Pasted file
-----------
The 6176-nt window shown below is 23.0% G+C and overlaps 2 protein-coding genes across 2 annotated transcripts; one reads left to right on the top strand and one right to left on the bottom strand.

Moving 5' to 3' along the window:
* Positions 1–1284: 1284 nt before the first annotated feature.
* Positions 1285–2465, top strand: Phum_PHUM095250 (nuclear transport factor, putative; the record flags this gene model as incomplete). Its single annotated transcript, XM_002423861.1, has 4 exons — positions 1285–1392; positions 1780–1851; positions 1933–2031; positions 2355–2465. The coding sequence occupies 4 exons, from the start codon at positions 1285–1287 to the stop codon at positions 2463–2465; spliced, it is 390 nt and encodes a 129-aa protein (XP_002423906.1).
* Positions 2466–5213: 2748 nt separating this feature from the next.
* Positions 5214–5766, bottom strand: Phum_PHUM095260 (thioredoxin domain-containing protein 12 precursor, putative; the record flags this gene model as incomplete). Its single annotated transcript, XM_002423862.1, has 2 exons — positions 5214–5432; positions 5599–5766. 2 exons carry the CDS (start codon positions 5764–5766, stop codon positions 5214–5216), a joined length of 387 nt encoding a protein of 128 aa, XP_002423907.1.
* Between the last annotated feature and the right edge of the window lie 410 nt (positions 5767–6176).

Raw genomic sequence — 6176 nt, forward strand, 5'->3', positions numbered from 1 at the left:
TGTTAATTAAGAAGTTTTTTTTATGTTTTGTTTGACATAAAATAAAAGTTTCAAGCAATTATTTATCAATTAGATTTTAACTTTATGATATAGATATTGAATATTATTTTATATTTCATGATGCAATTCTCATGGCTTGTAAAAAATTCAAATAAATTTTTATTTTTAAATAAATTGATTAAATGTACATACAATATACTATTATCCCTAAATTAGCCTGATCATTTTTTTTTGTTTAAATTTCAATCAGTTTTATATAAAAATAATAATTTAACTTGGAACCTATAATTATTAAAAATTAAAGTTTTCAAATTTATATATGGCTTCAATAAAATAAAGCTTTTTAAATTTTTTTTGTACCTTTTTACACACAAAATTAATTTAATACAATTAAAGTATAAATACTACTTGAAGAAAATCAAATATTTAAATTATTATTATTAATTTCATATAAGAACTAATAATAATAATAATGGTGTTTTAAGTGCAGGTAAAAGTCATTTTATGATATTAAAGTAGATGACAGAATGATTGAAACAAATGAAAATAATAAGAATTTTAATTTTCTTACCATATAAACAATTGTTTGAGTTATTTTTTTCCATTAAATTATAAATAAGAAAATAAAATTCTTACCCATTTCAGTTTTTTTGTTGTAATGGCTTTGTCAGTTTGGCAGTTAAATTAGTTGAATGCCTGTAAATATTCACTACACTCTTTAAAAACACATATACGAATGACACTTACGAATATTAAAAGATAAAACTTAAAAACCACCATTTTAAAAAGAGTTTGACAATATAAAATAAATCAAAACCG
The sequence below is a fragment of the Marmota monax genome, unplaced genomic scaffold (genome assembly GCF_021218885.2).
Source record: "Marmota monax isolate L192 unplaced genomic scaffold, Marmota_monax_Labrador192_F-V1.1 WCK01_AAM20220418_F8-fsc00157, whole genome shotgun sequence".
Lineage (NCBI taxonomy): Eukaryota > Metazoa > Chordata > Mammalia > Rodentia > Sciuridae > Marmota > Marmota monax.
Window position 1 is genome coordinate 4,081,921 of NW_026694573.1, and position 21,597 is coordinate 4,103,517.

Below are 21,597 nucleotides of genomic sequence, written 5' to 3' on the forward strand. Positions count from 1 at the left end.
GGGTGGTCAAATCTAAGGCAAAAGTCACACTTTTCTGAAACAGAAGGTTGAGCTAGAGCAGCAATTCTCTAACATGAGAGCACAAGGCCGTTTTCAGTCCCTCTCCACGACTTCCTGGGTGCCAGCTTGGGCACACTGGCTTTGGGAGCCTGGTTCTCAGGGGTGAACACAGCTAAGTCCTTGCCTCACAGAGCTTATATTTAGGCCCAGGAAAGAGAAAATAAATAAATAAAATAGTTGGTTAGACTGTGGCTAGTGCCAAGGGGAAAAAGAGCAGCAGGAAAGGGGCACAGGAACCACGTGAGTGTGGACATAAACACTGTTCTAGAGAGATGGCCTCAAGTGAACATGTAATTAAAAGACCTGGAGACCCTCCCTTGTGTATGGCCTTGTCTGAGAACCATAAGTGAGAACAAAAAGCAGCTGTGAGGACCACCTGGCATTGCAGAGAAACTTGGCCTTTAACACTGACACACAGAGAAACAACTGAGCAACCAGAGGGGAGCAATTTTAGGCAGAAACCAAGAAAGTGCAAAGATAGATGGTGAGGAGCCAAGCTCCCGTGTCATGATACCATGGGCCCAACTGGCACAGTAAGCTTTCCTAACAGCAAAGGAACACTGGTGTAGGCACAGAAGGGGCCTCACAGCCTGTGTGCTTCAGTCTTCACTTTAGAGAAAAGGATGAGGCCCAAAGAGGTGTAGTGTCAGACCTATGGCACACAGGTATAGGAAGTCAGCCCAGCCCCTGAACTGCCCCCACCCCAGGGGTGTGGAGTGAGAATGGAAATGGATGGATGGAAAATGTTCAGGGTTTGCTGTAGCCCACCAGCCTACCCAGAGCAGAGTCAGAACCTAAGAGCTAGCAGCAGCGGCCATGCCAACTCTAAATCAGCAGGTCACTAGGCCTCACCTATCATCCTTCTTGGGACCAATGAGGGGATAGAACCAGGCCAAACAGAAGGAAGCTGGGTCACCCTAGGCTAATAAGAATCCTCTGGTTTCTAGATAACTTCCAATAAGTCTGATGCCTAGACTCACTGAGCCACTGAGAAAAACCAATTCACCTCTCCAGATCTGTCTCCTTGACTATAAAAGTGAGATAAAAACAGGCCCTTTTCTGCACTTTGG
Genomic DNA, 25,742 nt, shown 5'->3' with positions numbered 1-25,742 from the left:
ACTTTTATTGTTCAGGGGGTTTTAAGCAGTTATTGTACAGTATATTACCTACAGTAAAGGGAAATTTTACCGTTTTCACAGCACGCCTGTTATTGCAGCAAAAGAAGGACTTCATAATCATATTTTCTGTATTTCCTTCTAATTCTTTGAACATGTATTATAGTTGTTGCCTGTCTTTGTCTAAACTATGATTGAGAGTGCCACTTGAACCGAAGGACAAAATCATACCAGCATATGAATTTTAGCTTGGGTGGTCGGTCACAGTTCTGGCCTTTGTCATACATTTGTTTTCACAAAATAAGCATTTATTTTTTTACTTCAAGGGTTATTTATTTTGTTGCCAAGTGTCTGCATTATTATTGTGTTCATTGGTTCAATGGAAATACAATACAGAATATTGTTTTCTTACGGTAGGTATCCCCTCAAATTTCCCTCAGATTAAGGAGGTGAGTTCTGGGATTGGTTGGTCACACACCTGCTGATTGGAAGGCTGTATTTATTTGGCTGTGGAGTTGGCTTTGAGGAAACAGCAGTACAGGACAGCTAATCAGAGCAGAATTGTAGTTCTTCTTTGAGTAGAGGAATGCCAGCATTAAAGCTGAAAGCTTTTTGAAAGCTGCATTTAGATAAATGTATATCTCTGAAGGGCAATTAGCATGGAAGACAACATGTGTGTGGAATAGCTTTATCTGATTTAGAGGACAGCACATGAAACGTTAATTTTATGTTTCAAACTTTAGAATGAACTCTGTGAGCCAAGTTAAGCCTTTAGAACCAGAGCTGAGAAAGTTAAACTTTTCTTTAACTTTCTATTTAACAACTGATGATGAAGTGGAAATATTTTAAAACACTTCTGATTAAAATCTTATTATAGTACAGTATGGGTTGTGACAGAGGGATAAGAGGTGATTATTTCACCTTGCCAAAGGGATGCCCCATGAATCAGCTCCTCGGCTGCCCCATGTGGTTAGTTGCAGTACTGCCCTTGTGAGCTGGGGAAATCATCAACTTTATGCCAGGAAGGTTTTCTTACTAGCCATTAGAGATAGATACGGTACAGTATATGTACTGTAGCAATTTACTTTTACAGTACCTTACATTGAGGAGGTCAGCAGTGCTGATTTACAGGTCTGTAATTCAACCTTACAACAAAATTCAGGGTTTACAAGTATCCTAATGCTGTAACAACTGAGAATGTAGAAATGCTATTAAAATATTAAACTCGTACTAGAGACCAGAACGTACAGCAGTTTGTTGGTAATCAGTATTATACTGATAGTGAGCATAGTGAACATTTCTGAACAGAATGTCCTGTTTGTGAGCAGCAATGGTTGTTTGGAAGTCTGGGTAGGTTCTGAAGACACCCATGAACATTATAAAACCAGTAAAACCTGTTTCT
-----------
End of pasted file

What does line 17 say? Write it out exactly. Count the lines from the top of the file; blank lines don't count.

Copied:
ACTTTTATTGTTCAGGGGGTTTTAAGCAGTTATTGTACAGTATATTACCTACAGTAAAGGGAAATTTTACCGTTTTCACAGCACGCCTGTTATTGCAGCAAAAGAAGGACTTCATAATCATATTTTCTGTATTTCCTTCTAATTCTTTGAACATGTATTATAGTTGTTGCCTGTCTTTGTCTAAACTATGATTGAGAGTGCCACTTGAACCGAAGGACAAAATCATACCAGCATATGAATTTTAGCTTGGGTGGTCGGTCACAGTTCTGGCCTTTGTCATACATTTGTTTTCACAAAATAAGCATTTATTTTTTTACTTCAAGGGTTATTTATTTTGTTGCCAAGTGTCTGCATTATTATTGTGTTCATTGGTTCAATGGAAATACAATACAGAATATTGTTTTCTTACGGTAGGTATCCCCTCAAATTTCCCTCAGATTAAGGAGGTGAGTTCTGGGATTGGTTGGTCACACACCTGCTGATTGGAAGGCTGTATTTATTTGGCTGTGGAGTTGGCTTTGAGGAAACAGCAGTACAGGACAGCTAATCAGAGCAGAATTGTAGTTCTTCTTTGAGTAGAGGAATGCCAGCATTAAAGCTGAAAGCTTTTTGAAAGCTGCATTTAGATAAATGTATATCTCTGAAGGGCAATTAGCATGGAAGACAACATGTGTGTGGAATAGCTTTATCTGATTTAGAGGACAGCACATGAAACGTTAATTTTATGTTTCAAACTTTAGAATGAACTCTGTGAGCCAAGTTAAGCCTTTAGAACCAGAGCTGAGAAAGTTAAACTTTTCTTTAACTTTCTATTTAACAACTGATGATGAAGTGGAAATATTTTAAAACACTTCTGATTAAAATCTTATTATAGTACAGTATGGGTTGTGACAGAGGGATAAGAGGTGATTATTTCACCTTGCCAAAGGGATGCCCCATGAATCAGCTCCTCGGCTGCCCCATGTGGTTAGTTGCAGTACTGCCCTTGTGAGCTGGGGAAATCATCAACTTTATGCCAGGAAGGTTTTCTTACTAGCCATTAGAGATAGATACGGTACAGTATATGTACTGTAGCAATTTACTTTTACAGTACCTTACATTGAGGAGGTCAGCAGTGCTGATTTACAGGTCTGTAATTCAACCTTACAACAAAATTCAGGGTTTACAAGTATCCTAATGCTGTAACAACTGAGAATGTAGAAATGCTATTAAAATATTAAACTCGTACTAGAGACCAGAACGTACAGCAGTTTGTTGGTAATCAGTATTATACTGATAGTGAGCATAGTGAACATTTCTGAACAGAATGTCCTGTTTGTGAGCAGCAATGGTTGTTTGGAAGTCTGGGTAGGTTCTGAAGACACCCATGAACATTATAAAACCAGTAAAACCTGTTTCT